Keeping culture alive

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Local man uses the Harriet Tubman cultural center as a vehicle for urban ministry and community outreach.


A set of stairs at the back of a small, brick office complex on North High Street lead you down to the hub of Stan Maclin’s mission.

The stairs dump you out to a door which opens to a hallway where, to the left, resides the main room of Maclin’s Harriet Tubman Cultural Center. The room is adorned with pieces such as a painting depicting Tubman’s work on the Underground Railroad, with escapees following her step, and a November 1968 issue of Life magazine, with a story on Tubman inside.

Even if Tubman never set foot in Harrisonburg, here is where Maclin works to keep some of her legacy — her journey on the Underground Railroad — alive today.

“That journey was to help get people to the sweet land of liberty,” Maclin says. “Well I do … the same thing, except that I just do it in a modern sense today. To help get people from A, B, C to X, Y, Z — where they want to go in life.”

Maclin opened the Harriet Tubman Cultural Center in March 2010. The center is a vehicle for what he’s working toward in the community. He went to Eastern Mennonite Seminary and looked into doing something new with urban ministry and community outreach. Tubman is a symbol for that.

“She was always thinking about people, and that’s what’s wrong with us as a people,” Maclin says. “We sometimes forget what we come from and we stop helping people, you should never stop that.”

While maintaining his center, Maclin has worked to become involved in multiple organizations around the Harrisonburg community. He’s on the board of On the Road Collaborative, which aims to help children with their education; is the vice president of the Northeast Neighborhood Association, which works toward the upkeep of the community; and is a chapter leader for Virginia Organizing, which challenges injustice. And that’s not even all of it.

“I’m practically connected with most everything, I’m plugged in,” Maclin says.

Maclin also pushed for the renaming of Cantrell Avenue to Martin Luther King Jr. Way two years ago. The proposal was approved by the Harrisonburg City Council in August 2013.

Maclin, 61, grew up during the civil rights movement and considers King the main influencer of his adult life, which is something he carries with him in his daily work.

“What I’m really doing is building a beloved community,” Maclin says. “Dr. King talked about that. That’s what we’re doing.”

In addition, one of the major yearly events Maclin is involved in is People’s Day, which is centered around Martin Luther King Jr. Day and will be this Jan. 18.

Another major event for Maclin is the Harriet Tubman Cultural Celebration, every March 10. The date was designated as Harriet Tubman Day by President George H.W. Bush in 1990 because of Tubman’s death on March 10, 1913.

Back at the Harriet Tubman Cultural Center, Maclin says his favorite initiative is his cultural learning tour. The tours can either be a half day or a full day, and are based on the former neighborhood of Newtown, which was established by ex-slaves in 1865 in an area northeast of Harrisonburg. In 1892, Harrisonburg annexed the area into the city.

“We just tell them about the history so when they come down to that area, they’ll know the significance of that area,” Maclin says. “ It’s a historical area, and it gives them a greater appreciation for it.”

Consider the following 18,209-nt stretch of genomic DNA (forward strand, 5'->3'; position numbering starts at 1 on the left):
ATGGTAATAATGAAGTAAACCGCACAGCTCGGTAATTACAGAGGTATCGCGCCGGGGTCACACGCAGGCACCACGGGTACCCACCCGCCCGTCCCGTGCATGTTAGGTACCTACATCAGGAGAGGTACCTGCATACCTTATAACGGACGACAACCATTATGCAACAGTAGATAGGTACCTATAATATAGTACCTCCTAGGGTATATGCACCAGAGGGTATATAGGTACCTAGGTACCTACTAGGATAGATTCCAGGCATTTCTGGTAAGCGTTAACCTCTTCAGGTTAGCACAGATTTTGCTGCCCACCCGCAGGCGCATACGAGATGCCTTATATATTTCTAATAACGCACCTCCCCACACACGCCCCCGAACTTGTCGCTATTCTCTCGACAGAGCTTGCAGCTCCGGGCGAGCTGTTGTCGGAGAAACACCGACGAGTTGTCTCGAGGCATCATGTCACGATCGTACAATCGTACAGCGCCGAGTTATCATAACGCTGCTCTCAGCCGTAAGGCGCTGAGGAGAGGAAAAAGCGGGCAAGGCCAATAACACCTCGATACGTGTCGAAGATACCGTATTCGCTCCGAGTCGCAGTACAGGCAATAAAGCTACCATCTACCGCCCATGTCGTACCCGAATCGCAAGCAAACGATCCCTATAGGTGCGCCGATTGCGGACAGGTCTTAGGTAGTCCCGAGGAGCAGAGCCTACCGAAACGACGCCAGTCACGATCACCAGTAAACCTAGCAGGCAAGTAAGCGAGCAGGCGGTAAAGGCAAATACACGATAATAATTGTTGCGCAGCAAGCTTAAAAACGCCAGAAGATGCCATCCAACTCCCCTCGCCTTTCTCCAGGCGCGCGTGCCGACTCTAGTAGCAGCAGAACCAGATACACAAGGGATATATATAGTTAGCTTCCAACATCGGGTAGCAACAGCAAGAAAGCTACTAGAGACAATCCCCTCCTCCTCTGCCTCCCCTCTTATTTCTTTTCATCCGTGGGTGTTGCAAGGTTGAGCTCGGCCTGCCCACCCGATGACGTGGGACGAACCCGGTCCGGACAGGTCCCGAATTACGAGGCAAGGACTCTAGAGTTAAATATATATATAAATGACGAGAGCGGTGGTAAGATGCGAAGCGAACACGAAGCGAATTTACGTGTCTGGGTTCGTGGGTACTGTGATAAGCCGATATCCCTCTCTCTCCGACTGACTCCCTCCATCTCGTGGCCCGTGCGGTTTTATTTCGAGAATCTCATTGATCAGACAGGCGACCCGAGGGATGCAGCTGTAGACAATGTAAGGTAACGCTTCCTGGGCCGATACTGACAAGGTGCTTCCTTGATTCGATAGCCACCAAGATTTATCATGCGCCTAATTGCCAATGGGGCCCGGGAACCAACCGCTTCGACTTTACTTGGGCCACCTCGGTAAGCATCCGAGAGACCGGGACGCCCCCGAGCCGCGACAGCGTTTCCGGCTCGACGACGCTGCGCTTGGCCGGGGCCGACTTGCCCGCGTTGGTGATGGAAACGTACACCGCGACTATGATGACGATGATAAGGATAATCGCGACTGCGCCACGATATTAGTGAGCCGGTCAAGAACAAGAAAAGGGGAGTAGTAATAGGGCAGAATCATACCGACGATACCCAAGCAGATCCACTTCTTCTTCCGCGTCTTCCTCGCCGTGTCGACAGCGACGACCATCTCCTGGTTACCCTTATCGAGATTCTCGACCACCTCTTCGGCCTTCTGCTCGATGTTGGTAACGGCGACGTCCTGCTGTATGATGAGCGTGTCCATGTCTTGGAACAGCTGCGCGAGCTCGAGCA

Maclin’s influence has also extended to Africa, where he’s frequented in the past. His time there taught him about the bond of family.

“In Africa, it’s about the family,” Maclin says. “In Africa, what’s it about? The village. The village has the chief. The chief, they have the village council, the elders and they take care of the village.”

With all that he’s involved in, Maclin can’t do it all. And that’s where he leans on that concept of family. His family runs the local business Commonwealth Cleaning Company LLC. The business, spearheaded by Maclin’s wife, Diana, helps to provide the funding to keep the Harriet Tubman Cultural Center open and allow Maclin to focus on his work in the community.

“One of the important things is that, to me, I try to display the characteristics of Harriet Tubman and helping people as a devoted leader and commitment as a wife, a mother and a businesswoman for the family,” Diana says.

Commonwealth Cleaning Company also uses some of the space at the office on North High Street for meetings. The location is fairly new for Maclin. His center’s original location was on the sixth floor of the downtown low-rise at 2 South Main St. But, last October, he closed that up and found his current spot, which doesn’t facilitate walk-ins. 

“To me, I think this is even better,” Maclin says. “Because it’s more intimate. I’m more focused down here now because it’s by appointment only.”

Settled in his new spot, the next major project on Maclin’s agenda is a joint program with Eastern Mennonite University’s Center for Justice and Peacebuilding. According to the proposal, the aim is to “train and mentor 10 to 12 young community leaders in peacebuilding, justice building and community building.” It’ll target those ages 18 to 30 from the Harrisonburg community, aims to highlight reflect the diversity of the city and “will seek to develop young leaders who will make positive change in the city.”

“It’s about developing … peacemakers,” Maclin says. “Peacemakers who work to promote peace and get to know neighborhood groups and empower additional peacemakers.”

Perhaps it’s opportunities like these that’ll spawn the next crop of community activists. The spirit of it all seems to boil back down to Tubman.

“I love Harriet Tubman because … she didn’t have a lot of the opportunities that we had,” Maclin says. “But that didn’t stop her. She still kept on doing things.”